Obama and allies: Putin faces critical choices

PARIS (AP) — Laying out clear conditions, President
Barack Obama and Western allies opened a pathway for Russia to ease
tensions in Ukraine on Thursday but pointedly warned Moscow it could
face new sanctions within weeks if Vladimir Putin fails to go along.
The
leaders, who were gathered in Brussels for a wealthy-nations summit,
said the Russian president could avoid tougher penalties in part by
recognizing the legitimacy of the new Ukrainian government and ending
support for an insurgency in eastern cities that is widely believed to
be backed by the Kremlin. There was no mention of rolling back Russia’s
annexation of the Ukrainian region of Crimea, which precipitated the
European crisis.
"We are at a point where Mr. Putin has the chance
to get back into a lane of international law," Obama said during a news
conference with British Prime Minister David Cameron. But Obama also
said the West "can’t simply allow drift" in Ukraine, where insurgents
continue to clash with government forces in eastern cities.
From
Brussels, Obama and other leaders jetted to France ahead of events
marking Friday’s 70th anniversary of the D-Day Normandy invasion that
paved the way for the Allied victory in World War II.
This time
Putin was on the scene. And Cameron, French President Francois Hollande
and German Chancellor Angela Merkel each were using the commemorations
as a backdrop for separate meetings with the Russian president, who
arrived in Paris.
Hollande in particular appeared to be embracing
the diplomatic mantle, hosting Putin at Elysee Palace Thursday night
just after finishing dinner with Obama at a Paris restaurant.
The
willingness of Western leaders to meet face-to-face with Putin for the
first time since he annexed the Crimean Peninsula from Ukraine marked a
noticeable shift in tactics. While leaders have spoken with Putin by
phone during the crisis, they had avoided meeting him in person and
boycotted the summit he was to host in Russia this week, choosing
instead to meet without him in Brussels.
It was the group’s first similar summit in two decades without the participation of Russia.
Obama
was not scheduled to hold a formal meeting with Putin, though the two
men were expected to have some contact at a leaders lunch Friday in
Normandy. Secretary of State John Kerry and Russian Foreign Minister
Sergey Lavrov, who have met frequently during the crisis, huddled in the
French capital Thursday evening.
Aides said Obama was pressing
Hollande, Cameron and Merkel to outline for Putin the specific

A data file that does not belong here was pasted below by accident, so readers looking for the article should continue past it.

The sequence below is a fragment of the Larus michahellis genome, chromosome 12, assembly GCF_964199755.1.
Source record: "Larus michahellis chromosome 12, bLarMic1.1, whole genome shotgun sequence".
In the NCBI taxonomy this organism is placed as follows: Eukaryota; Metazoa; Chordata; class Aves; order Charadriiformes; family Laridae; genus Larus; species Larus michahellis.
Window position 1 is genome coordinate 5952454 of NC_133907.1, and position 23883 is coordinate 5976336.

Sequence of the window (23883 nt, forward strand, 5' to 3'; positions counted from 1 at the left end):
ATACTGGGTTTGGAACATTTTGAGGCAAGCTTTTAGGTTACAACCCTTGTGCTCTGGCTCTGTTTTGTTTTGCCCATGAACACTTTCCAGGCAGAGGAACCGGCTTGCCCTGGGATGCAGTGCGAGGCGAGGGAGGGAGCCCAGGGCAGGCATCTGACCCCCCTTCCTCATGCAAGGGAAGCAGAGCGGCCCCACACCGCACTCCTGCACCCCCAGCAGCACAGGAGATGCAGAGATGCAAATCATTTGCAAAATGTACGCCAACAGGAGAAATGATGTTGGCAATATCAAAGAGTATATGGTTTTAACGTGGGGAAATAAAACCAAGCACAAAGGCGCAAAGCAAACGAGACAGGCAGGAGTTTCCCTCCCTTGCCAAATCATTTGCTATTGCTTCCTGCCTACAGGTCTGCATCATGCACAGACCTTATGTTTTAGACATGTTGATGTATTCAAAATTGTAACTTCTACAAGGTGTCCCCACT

conditions he would have to meet in order to avoid more sanctions. The
West wants Putin to recognize the results of Ukraine’s May 25 election
and start a dialogue with President-elect Petro Poroshenko, end support
for the pro-Russian insurgency in eastern Ukraine and stop the flow of
arms across the Russian border.
Western leaders voiced some
cautious optimism that Putin may be shifting his view of the situation,
noting that he did not reject the results of Ukraine’s elections
outright, nor was there any overt Russian interference in the voting.
But with violence still raging near Russia’s border with Ukraine, it
remained unclear whether Putin was ready to fully de-escalate the
months-long crisis or whether the West’s threat of more sanctions could
push him in that direction.
The U.S. and the European Union
already have imposed sanctions on businesses and individuals with ties
to Putin. But they have stopped short of slapping harsher penalties on
Russia’s key economic sectors, including its energy industry.
If
there is no change in Russia’s involvement in Ukraine, the leaders
warned, more sanctions could come within weeks, possibly by the time the
European Council meets in late June. But it was unclear whether the
West would simply expand the targeted sanctions or move to sector
penalties.
Cameron took the most aggressive stance, calling for sector sanctions unless Putin quickly changes his
actions.
"The status quo is unacceptable," Cameron declared before his meeting with the Russian leader.

Britain
and the U.S. have been the leading advocates for more aggressive
penalties, while France and Germany continue to be more reluctant. In a
nod to the concerns of the latter nations, which have deep economic ties
with Russia, Obama took a softer public line than Cameron, saying,
"It’s important to take individual countries’ sensitivities in mind and
make sure that everybody is ponying up."
But he added in regard to
further sanctions: "My hope is, is that we don’t have to exercise them
because Mr. Putin’s made some better decisions."
Putin’s first
opportunity could come as early as Friday, when he and the new Ukrainian
president both attend the Normandy events commemorating the D-Day
invasion that helped wrest Western Europe from Hitler’s grip.
As
of Thursday evening, there were no plans for Putin and Poroshenko to
hold a formal meeting. White House officials said the Russian leader
would need to do more than simply have contact with Poroshenko and would
instead have to start substantive talks about the future relationship
between the two countries.
Russia has signaled its readiness for a
direct dialogue with Poroshenko, a billionaire candy tycoon who will be
sworn in on Saturday, but Putin has yet to formally recognize his
election.
Poroshenko replaces pro-Moscow President Viktor
Yanukovych, who was chased from office three months ago by crowds amid
street protests and allegations of corruption. In the wake of
Yanukovych’s ouster, Russia has annexed Crimea, the eastern regions of
Luhansk and Donetsk have declared their independence from Kiev, and the
interim Ukrainian government has launched an offensive in the east to
oppose an uprising that has left dozens dead.
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Baetz reported from Brussels. Associated Press writer Raf Casert and Matthew Lee contributed to this
report.